The Medical Science DMZ

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Oxford University Press on behalf of the American Medical Informatics Association


The exponentially increasing amounts of “omics” data, the rapid increase of high-quality imaging, and other rapidly growing clinical data sets have resulted in the rise of biomedical research “big data.” The storage, analysis, and network resources required to process these data and integrate them into patient diagnoses and treatments have grown to scales that strain the capabilities of academic health centers. Some data are not generated locally and cannot be sustained locally, and shared data repositories such as those provided by the National Library of Medicine, the National Cancer Institute, and international partners such as the European Bioinformatics Institute are rapidly growing. The ability to store and compute using these data must therefore be addressed by a combination of local, national, and industry resources that exchange large data sets. Maintaining data-intensive flows that comply with HIPAA and other regulations presents a new challenge for biomedical research. Recognizing this, we describe a strategy that marries performance and security by borrowing from and redefining the concept of a “Science DMZ”—a framework that is used in physical sciences and engineering research to manage high-capacity data flows.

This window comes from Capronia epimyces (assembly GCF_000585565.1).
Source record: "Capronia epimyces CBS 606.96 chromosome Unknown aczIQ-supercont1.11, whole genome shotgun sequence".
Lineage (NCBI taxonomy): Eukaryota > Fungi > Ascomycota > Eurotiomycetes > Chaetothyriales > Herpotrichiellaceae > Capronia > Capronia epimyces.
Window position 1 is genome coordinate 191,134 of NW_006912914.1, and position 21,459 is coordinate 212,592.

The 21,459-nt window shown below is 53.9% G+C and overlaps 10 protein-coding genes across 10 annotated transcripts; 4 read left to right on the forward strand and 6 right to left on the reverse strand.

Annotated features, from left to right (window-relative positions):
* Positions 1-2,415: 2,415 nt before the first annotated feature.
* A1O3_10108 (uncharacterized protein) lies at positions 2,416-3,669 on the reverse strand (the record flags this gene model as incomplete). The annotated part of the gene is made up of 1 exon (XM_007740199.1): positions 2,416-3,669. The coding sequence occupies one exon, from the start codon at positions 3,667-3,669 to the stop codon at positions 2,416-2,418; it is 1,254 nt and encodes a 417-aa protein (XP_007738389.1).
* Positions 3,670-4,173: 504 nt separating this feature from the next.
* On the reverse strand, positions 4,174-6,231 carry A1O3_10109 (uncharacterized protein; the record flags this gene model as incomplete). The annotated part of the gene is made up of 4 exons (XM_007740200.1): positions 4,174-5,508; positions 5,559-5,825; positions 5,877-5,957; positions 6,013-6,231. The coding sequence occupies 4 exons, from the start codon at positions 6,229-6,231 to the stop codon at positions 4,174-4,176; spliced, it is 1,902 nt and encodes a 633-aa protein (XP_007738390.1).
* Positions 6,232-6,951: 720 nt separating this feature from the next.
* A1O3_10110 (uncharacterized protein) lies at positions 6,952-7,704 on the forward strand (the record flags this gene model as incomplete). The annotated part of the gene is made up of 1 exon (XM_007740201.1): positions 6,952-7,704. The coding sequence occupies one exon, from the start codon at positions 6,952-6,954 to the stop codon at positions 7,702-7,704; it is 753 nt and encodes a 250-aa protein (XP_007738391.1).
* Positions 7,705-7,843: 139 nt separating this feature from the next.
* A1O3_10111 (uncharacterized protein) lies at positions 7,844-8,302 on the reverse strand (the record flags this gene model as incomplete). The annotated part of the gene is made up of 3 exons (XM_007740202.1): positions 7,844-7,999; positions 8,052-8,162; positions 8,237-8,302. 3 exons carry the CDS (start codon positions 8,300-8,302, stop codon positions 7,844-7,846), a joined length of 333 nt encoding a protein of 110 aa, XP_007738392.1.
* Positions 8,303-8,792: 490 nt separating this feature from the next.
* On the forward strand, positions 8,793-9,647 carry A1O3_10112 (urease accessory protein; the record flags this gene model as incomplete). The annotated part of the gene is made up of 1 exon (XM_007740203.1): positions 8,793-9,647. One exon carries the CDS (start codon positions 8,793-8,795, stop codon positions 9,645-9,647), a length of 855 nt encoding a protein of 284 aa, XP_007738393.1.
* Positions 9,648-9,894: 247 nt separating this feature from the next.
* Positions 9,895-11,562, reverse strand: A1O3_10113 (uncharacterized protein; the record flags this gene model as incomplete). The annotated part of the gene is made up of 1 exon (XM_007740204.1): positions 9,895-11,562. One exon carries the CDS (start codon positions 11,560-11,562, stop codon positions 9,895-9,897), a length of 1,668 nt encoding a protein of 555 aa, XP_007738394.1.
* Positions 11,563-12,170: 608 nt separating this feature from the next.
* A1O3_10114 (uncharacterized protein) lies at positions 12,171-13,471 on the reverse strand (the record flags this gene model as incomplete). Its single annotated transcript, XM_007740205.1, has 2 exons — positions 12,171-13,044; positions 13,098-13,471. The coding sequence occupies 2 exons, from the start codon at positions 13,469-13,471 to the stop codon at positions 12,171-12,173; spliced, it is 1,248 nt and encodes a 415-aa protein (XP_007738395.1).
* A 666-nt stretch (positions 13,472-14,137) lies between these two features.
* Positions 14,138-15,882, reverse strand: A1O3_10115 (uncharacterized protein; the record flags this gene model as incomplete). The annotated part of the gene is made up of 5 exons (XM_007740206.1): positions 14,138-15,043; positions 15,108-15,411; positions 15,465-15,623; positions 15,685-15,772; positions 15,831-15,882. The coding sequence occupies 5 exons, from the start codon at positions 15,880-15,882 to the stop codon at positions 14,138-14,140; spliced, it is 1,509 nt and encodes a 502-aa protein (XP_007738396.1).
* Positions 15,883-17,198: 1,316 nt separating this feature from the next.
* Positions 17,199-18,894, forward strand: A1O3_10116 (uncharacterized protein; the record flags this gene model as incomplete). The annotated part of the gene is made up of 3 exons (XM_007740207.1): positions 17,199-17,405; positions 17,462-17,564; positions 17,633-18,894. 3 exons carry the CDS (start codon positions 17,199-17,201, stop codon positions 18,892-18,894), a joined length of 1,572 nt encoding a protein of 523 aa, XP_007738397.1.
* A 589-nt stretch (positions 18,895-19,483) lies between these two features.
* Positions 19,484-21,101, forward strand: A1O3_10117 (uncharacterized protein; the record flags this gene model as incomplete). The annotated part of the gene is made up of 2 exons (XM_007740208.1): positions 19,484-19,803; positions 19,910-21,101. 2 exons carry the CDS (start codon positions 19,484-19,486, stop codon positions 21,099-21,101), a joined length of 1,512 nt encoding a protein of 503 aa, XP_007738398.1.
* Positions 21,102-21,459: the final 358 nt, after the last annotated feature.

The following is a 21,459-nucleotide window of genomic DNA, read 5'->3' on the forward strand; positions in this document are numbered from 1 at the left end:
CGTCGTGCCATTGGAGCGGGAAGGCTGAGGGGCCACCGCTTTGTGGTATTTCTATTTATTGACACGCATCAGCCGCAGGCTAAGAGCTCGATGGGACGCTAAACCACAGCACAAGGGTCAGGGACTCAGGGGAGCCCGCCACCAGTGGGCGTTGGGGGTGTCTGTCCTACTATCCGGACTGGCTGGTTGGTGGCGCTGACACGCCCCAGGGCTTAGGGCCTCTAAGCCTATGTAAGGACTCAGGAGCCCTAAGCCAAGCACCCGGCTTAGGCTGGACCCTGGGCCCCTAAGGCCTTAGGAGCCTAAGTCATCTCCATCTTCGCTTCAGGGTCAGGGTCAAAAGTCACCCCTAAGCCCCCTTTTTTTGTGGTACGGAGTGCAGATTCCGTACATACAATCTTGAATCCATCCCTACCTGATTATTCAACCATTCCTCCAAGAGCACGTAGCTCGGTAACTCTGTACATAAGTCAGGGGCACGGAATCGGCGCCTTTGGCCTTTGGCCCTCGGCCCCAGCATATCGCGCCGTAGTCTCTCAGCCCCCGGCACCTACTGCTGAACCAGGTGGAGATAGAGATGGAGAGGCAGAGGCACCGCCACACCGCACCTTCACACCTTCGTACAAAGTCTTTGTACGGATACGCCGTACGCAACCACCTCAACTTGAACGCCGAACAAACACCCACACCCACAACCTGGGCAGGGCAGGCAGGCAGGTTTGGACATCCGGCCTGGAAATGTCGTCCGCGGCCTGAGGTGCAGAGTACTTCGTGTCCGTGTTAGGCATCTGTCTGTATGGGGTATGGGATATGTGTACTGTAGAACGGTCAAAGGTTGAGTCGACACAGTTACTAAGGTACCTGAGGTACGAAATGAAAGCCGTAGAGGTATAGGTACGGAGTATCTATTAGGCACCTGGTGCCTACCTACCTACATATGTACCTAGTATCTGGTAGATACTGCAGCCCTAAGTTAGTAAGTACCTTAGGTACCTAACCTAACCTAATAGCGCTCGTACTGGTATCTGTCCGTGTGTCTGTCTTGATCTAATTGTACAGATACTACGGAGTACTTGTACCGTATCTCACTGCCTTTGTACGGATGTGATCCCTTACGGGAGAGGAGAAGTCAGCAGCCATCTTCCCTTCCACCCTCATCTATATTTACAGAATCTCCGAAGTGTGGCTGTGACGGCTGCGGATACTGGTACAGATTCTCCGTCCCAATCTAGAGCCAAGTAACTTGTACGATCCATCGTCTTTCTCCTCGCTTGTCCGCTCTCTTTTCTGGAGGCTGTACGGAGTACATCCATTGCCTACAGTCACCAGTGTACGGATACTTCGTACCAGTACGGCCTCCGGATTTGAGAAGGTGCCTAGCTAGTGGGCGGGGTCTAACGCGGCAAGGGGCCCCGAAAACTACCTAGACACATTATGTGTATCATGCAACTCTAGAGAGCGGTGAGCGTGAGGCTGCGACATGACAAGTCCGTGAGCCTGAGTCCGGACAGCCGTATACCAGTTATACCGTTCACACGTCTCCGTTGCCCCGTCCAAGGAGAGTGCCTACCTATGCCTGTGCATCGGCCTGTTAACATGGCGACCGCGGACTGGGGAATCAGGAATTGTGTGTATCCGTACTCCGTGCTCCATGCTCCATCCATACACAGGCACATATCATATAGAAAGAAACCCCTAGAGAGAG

computer network, data intensive science, high performance computing, biomedical research, computer security, health insurance portability and accountability act, hipaa


Peisert S, Barnett W, Dart E, et al. The Medical Science DMZ. Journal of the American Medical Informatics Association 2016;23:1199–201. doi:10.1093/jamia/ocw032

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